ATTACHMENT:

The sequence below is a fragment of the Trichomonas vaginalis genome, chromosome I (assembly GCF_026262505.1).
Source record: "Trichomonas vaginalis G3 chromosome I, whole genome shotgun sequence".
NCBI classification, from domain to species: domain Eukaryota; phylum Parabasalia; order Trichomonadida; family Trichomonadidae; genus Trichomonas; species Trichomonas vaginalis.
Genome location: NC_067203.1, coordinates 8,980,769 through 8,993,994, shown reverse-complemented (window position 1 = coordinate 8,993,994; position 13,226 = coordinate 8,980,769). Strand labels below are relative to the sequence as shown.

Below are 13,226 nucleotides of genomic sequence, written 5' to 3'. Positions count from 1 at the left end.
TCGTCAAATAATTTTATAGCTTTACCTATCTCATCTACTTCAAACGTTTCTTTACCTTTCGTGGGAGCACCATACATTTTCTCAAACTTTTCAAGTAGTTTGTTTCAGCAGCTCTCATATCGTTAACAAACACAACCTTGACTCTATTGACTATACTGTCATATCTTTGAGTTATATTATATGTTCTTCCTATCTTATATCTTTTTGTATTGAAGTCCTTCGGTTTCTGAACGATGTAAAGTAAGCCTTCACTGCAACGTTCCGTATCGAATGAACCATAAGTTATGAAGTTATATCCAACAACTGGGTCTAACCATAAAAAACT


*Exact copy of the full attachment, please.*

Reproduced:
The sequence below is a fragment of the Trichomonas vaginalis genome, chromosome I (assembly GCF_026262505.1).
Source record: "Trichomonas vaginalis G3 chromosome I, whole genome shotgun sequence".
NCBI classification, from domain to species: domain Eukaryota; phylum Parabasalia; order Trichomonadida; family Trichomonadidae; genus Trichomonas; species Trichomonas vaginalis.
Genome location: NC_067203.1, coordinates 8,980,769 through 8,993,994, shown reverse-complemented (window position 1 = coordinate 8,993,994; position 13,226 = coordinate 8,980,769). Strand labels below are relative to the sequence as shown.

Below are 13,226 nucleotides of genomic sequence, written 5' to 3'. Positions count from 1 at the left end.
TCGTCAAATAATTTTATAGCTTTACCTATCTCATCTACTTCAAACGTTTCTTTACCTTTCGTGGGAGCACCATACATTTTCTCAAACTTTTCAAGTAGTTTGTTTCAGCAGCTCTCATATCGTTAACAAACACAACCTTGACTCTATTGACTATACTGTCATATCTTTGAGTTATATTATATGTTCTTCCTATCTTATATCTTTTTGTATTGAAGTCCTTCGGTTTCTGAACGATGTAAAGTAAGCCTTCACTGCAACGTTCCGTATCGAATGAACCATAAGTTATGAAGTTATATCCAACAACTGGGTCTAACCATAAAAAACT